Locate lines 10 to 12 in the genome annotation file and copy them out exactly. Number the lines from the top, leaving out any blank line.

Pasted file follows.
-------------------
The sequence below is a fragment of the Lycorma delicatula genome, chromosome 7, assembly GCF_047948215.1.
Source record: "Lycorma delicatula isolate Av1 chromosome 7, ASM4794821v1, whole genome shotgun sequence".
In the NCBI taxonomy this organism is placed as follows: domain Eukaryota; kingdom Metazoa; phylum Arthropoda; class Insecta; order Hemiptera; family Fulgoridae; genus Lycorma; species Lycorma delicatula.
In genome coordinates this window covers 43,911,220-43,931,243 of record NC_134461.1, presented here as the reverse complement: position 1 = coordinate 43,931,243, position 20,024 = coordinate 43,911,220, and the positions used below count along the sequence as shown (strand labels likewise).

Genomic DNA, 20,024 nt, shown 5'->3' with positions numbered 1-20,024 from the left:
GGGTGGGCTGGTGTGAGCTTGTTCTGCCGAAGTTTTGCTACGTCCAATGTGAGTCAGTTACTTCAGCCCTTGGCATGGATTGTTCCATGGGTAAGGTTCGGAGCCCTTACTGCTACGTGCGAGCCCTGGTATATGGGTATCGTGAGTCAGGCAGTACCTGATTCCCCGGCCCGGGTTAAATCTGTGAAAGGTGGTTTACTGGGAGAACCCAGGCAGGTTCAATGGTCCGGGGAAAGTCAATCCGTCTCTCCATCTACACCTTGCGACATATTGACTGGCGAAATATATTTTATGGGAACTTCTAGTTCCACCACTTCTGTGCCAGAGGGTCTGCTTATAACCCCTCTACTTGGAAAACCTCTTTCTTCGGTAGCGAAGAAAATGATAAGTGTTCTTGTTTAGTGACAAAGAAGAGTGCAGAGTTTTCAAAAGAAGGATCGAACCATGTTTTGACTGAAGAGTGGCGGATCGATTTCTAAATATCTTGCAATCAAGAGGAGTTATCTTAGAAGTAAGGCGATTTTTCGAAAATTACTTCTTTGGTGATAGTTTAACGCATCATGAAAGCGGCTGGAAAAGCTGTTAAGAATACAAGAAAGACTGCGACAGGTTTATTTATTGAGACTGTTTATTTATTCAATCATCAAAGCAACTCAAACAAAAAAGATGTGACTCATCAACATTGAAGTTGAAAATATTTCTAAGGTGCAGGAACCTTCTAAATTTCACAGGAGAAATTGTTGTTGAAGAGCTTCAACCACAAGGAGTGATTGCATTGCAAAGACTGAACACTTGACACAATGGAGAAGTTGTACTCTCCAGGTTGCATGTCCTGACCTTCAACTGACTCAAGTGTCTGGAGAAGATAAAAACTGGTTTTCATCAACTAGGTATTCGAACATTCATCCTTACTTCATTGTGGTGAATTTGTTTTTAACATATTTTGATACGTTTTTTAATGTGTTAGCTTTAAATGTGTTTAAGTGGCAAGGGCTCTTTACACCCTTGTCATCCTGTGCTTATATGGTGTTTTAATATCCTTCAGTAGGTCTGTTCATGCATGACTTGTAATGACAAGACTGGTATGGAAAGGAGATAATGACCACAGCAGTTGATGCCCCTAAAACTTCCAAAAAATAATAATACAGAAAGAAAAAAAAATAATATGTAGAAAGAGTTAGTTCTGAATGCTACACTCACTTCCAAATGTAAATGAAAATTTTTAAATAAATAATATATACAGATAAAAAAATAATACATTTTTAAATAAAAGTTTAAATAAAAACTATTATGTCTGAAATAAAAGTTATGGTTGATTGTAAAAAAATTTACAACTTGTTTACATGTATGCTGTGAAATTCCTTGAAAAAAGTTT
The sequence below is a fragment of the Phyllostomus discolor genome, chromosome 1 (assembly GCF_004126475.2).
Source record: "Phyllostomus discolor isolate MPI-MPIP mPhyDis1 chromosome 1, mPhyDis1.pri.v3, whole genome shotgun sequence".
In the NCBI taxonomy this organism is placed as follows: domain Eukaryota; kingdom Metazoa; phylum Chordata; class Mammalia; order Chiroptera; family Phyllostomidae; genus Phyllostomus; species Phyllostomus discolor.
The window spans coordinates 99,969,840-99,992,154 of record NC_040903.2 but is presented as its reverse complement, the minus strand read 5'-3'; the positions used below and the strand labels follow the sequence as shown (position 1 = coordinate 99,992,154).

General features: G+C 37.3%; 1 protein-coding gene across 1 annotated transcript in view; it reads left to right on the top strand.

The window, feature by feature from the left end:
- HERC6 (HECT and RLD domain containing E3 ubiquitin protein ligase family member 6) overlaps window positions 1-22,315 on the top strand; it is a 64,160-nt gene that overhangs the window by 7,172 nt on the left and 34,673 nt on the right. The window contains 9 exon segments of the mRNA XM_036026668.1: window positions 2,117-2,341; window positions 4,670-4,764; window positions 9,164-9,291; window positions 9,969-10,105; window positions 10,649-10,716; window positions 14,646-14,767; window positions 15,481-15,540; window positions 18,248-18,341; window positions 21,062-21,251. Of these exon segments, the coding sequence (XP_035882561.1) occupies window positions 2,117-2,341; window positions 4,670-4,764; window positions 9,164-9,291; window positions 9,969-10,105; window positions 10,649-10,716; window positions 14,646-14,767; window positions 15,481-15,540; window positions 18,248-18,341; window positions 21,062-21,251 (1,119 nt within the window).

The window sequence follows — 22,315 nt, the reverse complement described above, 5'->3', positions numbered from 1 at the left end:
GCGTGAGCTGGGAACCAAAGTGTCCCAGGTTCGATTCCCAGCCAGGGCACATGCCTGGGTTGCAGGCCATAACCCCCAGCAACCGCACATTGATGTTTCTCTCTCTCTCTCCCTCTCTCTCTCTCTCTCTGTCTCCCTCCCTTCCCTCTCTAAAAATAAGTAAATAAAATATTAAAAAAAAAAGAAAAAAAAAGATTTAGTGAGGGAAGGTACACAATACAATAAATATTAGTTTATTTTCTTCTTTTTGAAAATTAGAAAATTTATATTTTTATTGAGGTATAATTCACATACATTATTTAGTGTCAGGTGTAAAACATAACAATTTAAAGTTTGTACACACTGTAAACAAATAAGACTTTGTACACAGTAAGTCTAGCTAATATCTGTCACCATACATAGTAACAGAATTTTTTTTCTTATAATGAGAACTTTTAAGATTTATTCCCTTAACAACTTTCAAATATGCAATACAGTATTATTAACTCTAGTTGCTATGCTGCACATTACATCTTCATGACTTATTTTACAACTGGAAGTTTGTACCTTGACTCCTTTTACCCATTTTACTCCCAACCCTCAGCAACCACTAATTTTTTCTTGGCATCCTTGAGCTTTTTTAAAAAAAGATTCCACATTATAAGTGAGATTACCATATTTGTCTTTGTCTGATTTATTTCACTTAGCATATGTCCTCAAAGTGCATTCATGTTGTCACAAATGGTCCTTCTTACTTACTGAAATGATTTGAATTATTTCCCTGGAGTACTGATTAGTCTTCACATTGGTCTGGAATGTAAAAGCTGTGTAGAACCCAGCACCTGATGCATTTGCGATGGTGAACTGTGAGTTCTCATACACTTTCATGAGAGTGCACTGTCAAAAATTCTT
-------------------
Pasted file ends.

The window spans coordinates 99,969,840-99,992,154 of record NC_040903.2 but is presented as its reverse complement, the minus strand read 5'-3'; the positions used below and the strand labels follow the sequence as shown (position 1 = coordinate 99,992,154).

General features: G+C 37.3%; 1 protein-coding gene across 1 annotated transcript in view; it reads left to right on the top strand.

The window, feature by feature from the left end: